Origins of production

“Girona” from Latenite seals 015

Pueblo Vista’s journey to become one of the foremost producers of lo-fi hip-hop has been long and developed from unexpected origins. “My production background comes from electronic music, progressive trance, progressive house and deep house. Note, not the deep house we know now that has evolved into EDM. I was in dance music which was moody and contemplative, but which could also get very fast and exciting, ”he explains. While his shift from club music to music meant for almost exactly opposite purposes was a natural evolution, he still includes many of his favorite styles of music in his hip-hop lo-fi songs. “Girona” features an elegant guitar line that sits somewhere between lounge jazz and old-fashioned funk. There is a subtle use of heavy cymbals, giving the song a unique depth. It’s lo-fi hip-hop, but it also exists outside of the genre.

While my child sleeps softly

“Airplane mode” from Last summer: MMXXI: Anthology

Unromantic as it is, a big part of Pueblo Vista’s decision-making comes down to convenience. Lo-fi hip-hop is a profitable industry and a style of music he can make at home, in his headphones, while his young child is sleeping. It wouldn’t be realistic for him to be in a metal band. Lo-fi hip-hop also more accurately reflects where it stands in life in general. The easy groove and neat guitar line of “Airplane Mode” is relaxed without ever being rough around the edges. It descends smoothly. “The excuse I have is that the older you get, the slower the BPM is as well. When you are young you go out and you really like to party, drink, dance and have fun, ”he explains. “Then you get a little older and you’re like, ‘Oh, my body hurts’ or’ I can’t drink that much anymore. I am a very limited social drinker. My music tends to reflect that.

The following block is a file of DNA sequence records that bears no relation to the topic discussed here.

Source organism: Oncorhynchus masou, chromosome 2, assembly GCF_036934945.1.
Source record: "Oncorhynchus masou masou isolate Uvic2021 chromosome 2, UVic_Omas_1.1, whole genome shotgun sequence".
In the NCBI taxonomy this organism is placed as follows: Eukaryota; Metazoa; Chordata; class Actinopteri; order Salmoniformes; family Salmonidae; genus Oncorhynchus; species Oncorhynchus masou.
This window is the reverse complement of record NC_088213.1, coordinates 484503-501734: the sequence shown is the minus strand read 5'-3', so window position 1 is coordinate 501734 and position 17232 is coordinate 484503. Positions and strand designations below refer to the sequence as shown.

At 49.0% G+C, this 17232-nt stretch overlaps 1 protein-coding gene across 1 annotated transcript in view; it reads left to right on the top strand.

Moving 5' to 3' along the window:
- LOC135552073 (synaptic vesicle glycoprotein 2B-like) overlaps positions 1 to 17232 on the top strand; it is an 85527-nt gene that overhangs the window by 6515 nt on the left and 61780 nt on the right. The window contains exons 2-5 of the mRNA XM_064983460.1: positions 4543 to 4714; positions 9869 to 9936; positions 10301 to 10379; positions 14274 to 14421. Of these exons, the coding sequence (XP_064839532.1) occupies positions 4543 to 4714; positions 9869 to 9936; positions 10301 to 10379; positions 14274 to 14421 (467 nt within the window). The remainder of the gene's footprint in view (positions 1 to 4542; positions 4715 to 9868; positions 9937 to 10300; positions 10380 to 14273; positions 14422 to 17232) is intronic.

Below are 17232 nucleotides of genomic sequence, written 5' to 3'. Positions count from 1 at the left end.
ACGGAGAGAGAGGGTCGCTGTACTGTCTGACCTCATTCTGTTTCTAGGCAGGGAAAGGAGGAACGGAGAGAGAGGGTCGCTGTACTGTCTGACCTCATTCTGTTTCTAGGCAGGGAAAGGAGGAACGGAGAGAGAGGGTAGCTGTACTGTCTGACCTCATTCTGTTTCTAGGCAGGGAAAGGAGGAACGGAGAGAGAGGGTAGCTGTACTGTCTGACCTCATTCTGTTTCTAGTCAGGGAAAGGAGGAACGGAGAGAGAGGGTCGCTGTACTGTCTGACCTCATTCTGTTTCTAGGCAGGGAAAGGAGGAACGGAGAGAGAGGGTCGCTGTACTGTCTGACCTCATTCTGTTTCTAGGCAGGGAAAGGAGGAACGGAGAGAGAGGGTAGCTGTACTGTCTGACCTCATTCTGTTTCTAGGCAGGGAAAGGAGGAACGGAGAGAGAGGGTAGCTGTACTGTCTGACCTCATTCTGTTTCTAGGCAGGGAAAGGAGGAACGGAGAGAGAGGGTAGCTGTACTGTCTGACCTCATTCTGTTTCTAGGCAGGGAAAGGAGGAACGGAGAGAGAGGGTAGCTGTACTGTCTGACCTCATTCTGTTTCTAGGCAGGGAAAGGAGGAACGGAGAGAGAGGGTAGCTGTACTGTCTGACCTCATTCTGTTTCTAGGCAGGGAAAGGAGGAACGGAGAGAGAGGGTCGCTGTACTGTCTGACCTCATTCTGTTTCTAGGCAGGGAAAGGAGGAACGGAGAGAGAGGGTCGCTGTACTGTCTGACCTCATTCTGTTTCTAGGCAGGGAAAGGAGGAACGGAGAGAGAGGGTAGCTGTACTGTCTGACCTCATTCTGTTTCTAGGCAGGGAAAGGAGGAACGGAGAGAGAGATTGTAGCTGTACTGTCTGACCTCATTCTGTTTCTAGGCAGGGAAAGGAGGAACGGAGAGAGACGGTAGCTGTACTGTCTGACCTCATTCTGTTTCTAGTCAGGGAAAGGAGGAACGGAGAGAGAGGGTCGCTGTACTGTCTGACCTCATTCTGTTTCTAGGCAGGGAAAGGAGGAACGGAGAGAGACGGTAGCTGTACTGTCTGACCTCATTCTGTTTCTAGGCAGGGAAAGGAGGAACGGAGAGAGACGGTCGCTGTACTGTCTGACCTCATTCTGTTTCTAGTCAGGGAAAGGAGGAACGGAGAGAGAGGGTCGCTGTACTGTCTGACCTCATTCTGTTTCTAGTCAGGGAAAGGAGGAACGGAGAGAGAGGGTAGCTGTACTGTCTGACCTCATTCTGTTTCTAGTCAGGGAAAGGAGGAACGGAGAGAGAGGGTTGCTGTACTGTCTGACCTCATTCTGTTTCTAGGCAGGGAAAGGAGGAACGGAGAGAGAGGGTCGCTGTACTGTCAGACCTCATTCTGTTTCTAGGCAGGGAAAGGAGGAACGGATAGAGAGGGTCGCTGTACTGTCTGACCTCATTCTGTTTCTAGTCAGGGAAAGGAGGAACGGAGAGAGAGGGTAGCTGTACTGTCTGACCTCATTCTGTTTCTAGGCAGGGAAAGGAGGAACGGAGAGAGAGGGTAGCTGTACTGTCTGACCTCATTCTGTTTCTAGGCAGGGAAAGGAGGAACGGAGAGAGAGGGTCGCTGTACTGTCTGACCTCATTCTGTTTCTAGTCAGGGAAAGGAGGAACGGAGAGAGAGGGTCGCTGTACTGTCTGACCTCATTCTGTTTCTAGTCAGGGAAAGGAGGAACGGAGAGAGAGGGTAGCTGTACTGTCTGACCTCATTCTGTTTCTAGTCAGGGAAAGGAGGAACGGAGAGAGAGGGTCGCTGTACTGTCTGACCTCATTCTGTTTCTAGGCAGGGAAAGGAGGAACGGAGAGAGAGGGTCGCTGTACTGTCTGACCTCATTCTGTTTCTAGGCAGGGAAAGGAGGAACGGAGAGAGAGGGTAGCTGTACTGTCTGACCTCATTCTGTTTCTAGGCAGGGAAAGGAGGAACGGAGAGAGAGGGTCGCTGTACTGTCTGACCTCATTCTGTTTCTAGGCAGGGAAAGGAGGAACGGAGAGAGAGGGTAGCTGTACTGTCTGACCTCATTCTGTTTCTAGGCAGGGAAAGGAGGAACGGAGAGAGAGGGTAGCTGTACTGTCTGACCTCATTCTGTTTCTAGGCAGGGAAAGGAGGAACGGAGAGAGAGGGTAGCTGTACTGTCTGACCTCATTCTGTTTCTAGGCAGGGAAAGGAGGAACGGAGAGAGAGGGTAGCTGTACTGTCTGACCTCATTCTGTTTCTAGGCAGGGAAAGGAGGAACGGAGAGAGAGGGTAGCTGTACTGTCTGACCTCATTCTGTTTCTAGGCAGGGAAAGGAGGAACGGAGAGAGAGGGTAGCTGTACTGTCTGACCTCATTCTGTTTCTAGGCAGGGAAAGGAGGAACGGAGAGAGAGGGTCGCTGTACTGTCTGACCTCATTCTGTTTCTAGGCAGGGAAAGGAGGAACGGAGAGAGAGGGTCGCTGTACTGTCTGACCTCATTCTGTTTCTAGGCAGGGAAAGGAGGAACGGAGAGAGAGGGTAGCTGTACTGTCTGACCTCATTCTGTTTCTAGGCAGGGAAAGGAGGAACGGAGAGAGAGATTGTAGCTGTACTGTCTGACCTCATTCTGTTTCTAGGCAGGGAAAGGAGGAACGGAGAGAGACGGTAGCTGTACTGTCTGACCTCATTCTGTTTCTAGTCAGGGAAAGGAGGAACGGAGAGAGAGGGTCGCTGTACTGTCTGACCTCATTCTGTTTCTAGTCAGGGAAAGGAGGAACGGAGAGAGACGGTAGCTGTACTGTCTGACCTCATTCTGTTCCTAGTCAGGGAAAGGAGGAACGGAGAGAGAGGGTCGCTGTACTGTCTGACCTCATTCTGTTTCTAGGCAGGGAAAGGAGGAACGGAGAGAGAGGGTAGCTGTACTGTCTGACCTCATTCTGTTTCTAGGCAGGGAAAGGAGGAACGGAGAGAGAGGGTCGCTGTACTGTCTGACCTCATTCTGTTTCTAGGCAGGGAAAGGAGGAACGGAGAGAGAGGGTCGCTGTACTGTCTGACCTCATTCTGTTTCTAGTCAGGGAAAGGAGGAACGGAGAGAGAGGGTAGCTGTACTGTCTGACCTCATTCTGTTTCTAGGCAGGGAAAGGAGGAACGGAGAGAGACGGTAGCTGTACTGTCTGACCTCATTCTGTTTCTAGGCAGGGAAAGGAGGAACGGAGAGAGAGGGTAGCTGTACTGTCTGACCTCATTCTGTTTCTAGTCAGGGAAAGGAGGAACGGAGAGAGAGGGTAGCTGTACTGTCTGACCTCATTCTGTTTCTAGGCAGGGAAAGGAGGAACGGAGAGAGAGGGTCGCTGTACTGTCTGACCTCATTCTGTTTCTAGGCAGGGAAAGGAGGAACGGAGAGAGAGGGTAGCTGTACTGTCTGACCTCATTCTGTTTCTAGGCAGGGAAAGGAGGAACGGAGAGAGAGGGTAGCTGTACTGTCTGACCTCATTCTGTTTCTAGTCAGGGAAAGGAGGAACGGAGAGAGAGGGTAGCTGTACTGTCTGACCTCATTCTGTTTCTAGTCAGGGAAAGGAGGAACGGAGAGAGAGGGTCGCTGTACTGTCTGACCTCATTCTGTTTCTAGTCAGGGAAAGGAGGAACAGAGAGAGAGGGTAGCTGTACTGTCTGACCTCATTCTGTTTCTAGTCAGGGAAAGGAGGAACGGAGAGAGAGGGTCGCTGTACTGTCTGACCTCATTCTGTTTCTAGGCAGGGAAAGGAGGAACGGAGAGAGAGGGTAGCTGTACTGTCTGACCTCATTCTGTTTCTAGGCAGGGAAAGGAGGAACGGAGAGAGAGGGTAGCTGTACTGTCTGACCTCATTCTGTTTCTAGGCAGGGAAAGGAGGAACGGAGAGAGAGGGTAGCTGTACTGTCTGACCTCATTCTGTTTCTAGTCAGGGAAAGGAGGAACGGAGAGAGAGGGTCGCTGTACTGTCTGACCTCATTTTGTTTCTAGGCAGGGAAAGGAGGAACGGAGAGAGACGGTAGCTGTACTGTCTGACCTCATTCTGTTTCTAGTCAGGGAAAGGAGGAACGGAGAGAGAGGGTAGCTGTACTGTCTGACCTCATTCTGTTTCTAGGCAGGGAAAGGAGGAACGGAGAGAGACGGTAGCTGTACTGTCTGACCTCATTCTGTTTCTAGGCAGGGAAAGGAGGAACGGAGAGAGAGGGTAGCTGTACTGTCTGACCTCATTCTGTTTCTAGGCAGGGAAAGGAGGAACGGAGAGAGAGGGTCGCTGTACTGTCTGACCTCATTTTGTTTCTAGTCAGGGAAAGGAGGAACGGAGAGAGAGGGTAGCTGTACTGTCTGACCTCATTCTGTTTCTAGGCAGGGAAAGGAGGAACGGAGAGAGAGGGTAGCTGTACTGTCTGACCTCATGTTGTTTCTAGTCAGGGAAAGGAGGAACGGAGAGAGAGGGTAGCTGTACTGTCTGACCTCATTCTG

Early influences

“Just another day” of Latenite seals 017

Pueblo Vista attributes his sense of melody and melodic arrangement to his various musical obsessions growing up. He liked metal, various types of dance music, hip-hop and pop. His ability to conjure up ideas seemingly out of nowhere (he has no formal musical training) comes from an intuitive understanding of what sounds good and how it makes people feel. “I guess that’s an immediate influence I have from my days of progressive house and progressive trance. I’m not very good at making the beats themselves. Even the stuff that I do solo, you can easily listen to the drum lines, ”says Pueblo. “They are simpler. So I tend to focus on the melodies or, say, the process of “dressing” up samples or melodic skits. “Just Another Day” is a perfect example of this, which features an easily playable drum groove but a number of synths and guitar layers that give the song emotional complexity and depth, with enough space for it. ‘a listener can still space out while enjoying the rhythm.